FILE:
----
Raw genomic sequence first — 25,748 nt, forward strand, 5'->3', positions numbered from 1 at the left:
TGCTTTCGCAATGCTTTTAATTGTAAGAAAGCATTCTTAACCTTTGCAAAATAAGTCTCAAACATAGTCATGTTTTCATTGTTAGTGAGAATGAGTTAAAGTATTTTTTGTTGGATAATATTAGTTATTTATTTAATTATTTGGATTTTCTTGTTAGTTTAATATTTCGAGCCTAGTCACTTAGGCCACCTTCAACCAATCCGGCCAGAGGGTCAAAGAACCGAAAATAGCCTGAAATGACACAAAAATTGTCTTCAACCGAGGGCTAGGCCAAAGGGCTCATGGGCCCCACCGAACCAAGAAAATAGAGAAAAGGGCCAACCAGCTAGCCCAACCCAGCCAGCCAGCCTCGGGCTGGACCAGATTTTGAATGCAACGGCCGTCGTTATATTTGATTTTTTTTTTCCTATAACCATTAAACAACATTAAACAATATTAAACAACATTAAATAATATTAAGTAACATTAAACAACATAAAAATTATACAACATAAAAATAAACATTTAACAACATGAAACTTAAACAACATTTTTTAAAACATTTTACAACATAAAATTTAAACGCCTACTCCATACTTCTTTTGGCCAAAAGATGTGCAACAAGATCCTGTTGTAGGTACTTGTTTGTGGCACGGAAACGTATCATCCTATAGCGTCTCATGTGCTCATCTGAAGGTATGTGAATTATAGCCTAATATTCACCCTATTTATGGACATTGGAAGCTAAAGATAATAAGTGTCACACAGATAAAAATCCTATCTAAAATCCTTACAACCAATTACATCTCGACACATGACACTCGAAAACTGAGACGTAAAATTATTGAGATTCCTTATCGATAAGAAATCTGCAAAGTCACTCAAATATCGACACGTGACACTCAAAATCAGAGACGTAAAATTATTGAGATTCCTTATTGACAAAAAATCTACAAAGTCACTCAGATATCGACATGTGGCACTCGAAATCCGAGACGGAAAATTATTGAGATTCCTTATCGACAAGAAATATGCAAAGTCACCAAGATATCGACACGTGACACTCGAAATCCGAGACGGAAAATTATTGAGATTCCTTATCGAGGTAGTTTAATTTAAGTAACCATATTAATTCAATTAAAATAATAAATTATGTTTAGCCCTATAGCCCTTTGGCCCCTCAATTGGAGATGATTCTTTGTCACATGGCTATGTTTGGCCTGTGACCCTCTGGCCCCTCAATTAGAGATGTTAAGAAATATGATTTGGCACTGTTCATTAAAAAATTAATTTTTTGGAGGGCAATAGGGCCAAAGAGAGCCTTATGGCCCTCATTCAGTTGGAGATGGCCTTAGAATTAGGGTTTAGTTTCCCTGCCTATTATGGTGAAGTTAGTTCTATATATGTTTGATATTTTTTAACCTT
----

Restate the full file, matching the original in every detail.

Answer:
Raw genomic sequence first — 25,748 nt, forward strand, 5'->3', positions numbered from 1 at the left:
TGCTTTCGCAATGCTTTTAATTGTAAGAAAGCATTCTTAACCTTTGCAAAATAAGTCTCAAACATAGTCATGTTTTCATTGTTAGTGAGAATGAGTTAAAGTATTTTTTGTTGGATAATATTAGTTATTTATTTAATTATTTGGATTTTCTTGTTAGTTTAATATTTCGAGCCTAGTCACTTAGGCCACCTTCAACCAATCCGGCCAGAGGGTCAAAGAACCGAAAATAGCCTGAAATGACACAAAAATTGTCTTCAACCGAGGGCTAGGCCAAAGGGCTCATGGGCCCCACCGAACCAAGAAAATAGAGAAAAGGGCCAACCAGCTAGCCCAACCCAGCCAGCCAGCCTCGGGCTGGACCAGATTTTGAATGCAACGGCCGTCGTTATATTTGATTTTTTTTTTCCTATAACCATTAAACAACATTAAACAATATTAAACAACATTAAATAATATTAAGTAACATTAAACAACATAAAAATTATACAACATAAAAATAAACATTTAACAACATGAAACTTAAACAACATTTTTTAAAACATTTTACAACATAAAATTTAAACGCCTACTCCATACTTCTTTTGGCCAAAAGATGTGCAACAAGATCCTGTTGTAGGTACTTGTTTGTGGCACGGAAACGTATCATCCTATAGCGTCTCATGTGCTCATCTGAAGGTATGTGAATTATAGCCTAATATTCACCCTATTTATGGACATTGGAAGCTAAAGATAATAAGTGTCACACAGATAAAAATCCTATCTAAAATCCTTACAACCAATTACATCTCGACACATGACACTCGAAAACTGAGACGTAAAATTATTGAGATTCCTTATCGATAAGAAATCTGCAAAGTCACTCAAATATCGACACGTGACACTCAAAATCAGAGACGTAAAATTATTGAGATTCCTTATTGACAAAAAATCTACAAAGTCACTCAGATATCGACATGTGGCACTCGAAATCCGAGACGGAAAATTATTGAGATTCCTTATCGACAAGAAATATGCAAAGTCACCAAGATATCGACACGTGACACTCGAAATCCGAGACGGAAAATTATTGAGATTCCTTATCGAGGTAGTTTAATTTAAGTAACCATATTAATTCAATTAAAATAATAAATTATGTTTAGCCCTATAGCCCTTTGGCCCCTCAATTGGAGATGATTCTTTGTCACATGGCTATGTTTGGCCTGTGACCCTCTGGCCCCTCAATTAGAGATGTTAAGAAATATGATTTGGCACTGTTCATTAAAAAATTAATTTTTTGGAGGGCAATAGGGCCAAAGAGAGCCTTATGGCCCTCATTCAGTTGGAGATGGCCTTAGAATTAGGGTTTAGTTTCCCTGCCTATTATGGTGAAGTTAGTTCTATATATGTTTGATATTTTTTAACCTT